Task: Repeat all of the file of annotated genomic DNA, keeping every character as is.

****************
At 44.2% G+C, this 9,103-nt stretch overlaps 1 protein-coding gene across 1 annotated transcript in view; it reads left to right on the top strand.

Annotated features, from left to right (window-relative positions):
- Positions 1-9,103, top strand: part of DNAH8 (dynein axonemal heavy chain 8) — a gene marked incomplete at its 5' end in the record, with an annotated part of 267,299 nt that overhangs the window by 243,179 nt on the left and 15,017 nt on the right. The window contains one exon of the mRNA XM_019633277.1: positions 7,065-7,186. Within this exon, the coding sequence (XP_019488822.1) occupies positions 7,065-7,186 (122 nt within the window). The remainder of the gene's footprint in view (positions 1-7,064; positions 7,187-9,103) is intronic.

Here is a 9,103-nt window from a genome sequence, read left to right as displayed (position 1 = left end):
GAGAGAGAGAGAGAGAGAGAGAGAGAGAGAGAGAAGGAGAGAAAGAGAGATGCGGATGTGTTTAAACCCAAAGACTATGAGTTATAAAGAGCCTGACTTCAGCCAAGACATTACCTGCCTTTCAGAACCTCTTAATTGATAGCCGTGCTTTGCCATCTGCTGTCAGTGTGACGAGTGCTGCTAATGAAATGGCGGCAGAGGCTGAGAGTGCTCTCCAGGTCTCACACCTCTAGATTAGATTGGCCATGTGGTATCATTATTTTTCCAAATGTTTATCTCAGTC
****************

At 44.2% G+C, this 9,103-nt stretch overlaps 1 protein-coding gene across 1 annotated transcript in view; it reads left to right on the top strand.

Annotated features, from left to right (window-relative positions):
- Positions 1-9,103, top strand: part of DNAH8 (dynein axonemal heavy chain 8) — a gene marked incomplete at its 5' end in the record, with an annotated part of 267,299 nt that overhangs the window by 243,179 nt on the left and 15,017 nt on the right. The window contains one exon of the mRNA XM_019633277.1: positions 7,065-7,186. Within this exon, the coding sequence (XP_019488822.1) occupies positions 7,065-7,186 (122 nt within the window). The remainder of the gene's footprint in view (positions 1-7,064; positions 7,187-9,103) is intronic.

Here is a 9,103-nt window from a genome sequence, read left to right as displayed (position 1 = left end):
GAGAGAGAGAGAGAGAGAGAGAGAGAGAGAGAGAAGGAGAGAAAGAGAGATGCGGATGTGTTTAAACCCAAAGACTATGAGTTATAAAGAGCCTGACTTCAGCCAAGACATTACCTGCCTTTCAGAACCTCTTAATTGATAGCCGTGCTTTGCCATCTGCTGTCAGTGTGACGAGTGCTGCTAATGAAATGGCGGCAGAGGCTGAGAGTGCTCTCCAGGTCTCACACCTCTAGATTAGATTGGCCATGTGGTATCATTATTTTTCCAAATGTTTATCTCAGTC